How future plans transform


photo by Cassi Viox

Rebecca Gray

“When I was little I used to want to be a detective. Then it changed to wanting to be a food critic, but then my dad told me I would end up working at McDonald’s,” freshman Madeline Monsees said. “After a while I got into singing and musical theater and wanted to be on Broadway really badly.”
Over the years, it’s not uncommon for people’s ideas to change. At one point some may want to be an astronaut but later, actually want to be a writer. As they get older, they continue to change their minds.
In fact, about 80 percent of students in the United States end up changing their majors at least once, according to the National Center for Education Statistics.
For some, their ideas change often, but others may be sure of what they want.
“When I started at Mizzou, I was a journalism major because everyone who goes to Mizzou is a journalism major at some point.,” studies teacher Nicole Clemens said. “I have been told my whole life that I should go to Mizzou and become a journalist. Once I got into the nitty-gritty of what that would look like for me as an adult every day for the rest of my life, I had a hard time picturing myself in those moments.”
In his book Millennials Rising: The Next Great Generation, economist Neil Howe asserts that only about five percent of people find a good career match on their first try. He says it is because of the pressure people feel in their 20s to find the perfect job. Monsees said that is something she has already picked up on.
“I have no idea what I want to do. I have had so many different ideas of things I thought I want to do, but all of them have changed and went away,” Monsees said. “I always pick something and believe that it will be what I will do with my life, but then I find other things. I just want to settle.”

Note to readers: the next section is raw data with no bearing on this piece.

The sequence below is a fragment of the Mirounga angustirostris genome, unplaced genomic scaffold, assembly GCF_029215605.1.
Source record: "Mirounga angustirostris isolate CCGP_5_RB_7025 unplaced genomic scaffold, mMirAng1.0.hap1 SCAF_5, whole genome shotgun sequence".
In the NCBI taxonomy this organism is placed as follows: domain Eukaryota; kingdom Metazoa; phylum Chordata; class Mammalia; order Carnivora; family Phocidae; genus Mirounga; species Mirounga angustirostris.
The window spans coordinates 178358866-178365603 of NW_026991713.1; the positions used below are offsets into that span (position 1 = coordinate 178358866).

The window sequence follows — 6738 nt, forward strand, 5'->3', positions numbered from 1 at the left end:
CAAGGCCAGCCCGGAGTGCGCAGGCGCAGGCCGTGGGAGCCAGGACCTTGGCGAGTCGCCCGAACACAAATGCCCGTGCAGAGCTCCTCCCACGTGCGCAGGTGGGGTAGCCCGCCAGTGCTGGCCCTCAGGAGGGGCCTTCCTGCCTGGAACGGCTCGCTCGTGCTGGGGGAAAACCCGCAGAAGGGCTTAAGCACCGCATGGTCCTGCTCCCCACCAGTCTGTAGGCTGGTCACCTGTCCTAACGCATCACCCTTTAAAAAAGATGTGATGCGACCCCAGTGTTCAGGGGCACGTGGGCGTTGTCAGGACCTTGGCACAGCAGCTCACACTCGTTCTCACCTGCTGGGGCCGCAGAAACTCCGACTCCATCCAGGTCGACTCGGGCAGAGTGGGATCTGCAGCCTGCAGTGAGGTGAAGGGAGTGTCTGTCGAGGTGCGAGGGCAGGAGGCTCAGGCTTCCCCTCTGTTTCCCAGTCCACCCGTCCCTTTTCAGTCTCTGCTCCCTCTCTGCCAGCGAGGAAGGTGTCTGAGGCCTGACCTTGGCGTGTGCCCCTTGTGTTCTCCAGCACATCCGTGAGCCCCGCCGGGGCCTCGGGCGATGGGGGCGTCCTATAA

It can be confusing for some to decide what they want to do. According to the National Center for Education Statistics, on average a college student changes their major at least three times.
“For some students there are experiences they go through from sophomore to junior or junior year to senior year, that change their idea of what they want to do,” counselor Jordan Alexander said. “Quite a few people have their ideas change, but for some they just know.”
Regardless of the many who struggle with making their decision, there are still those who are sure of what they want. The Rock surveyed freshmen at RBHS; 31 percent said they know what they want to do. Freshman Sidharth Kutikkad is one of the third in his class who says they do know what they want.
“I do know what I want to do,” Kutikkad said. ”In previous years I have gone back and forth between a few careers but they were all the same type of job. I’ve always just known about what I want.”
Adults, too, know how changes occur in their career desires. The Department of Labor finds that about one third of the total workforce will change jobs every 12 months, noting that by the time someone is 42, he or she will have had about 10 jobs. Someone who has found their career is physics teacher Malcolm Smith.
“The main jobs I have had went from a mechanical engineer, to a teacher, to a nuclear engineer and back to a teacher. One of the reasons I came back to teaching was because it was more fun, and I enjoyed it more,” Smith said. “I enjoy it. It is worth the work of going through many jobs and ideas to find the one you enjoy and will be able to stay in.”
By Rebecca Gray
photo by Cassi Viox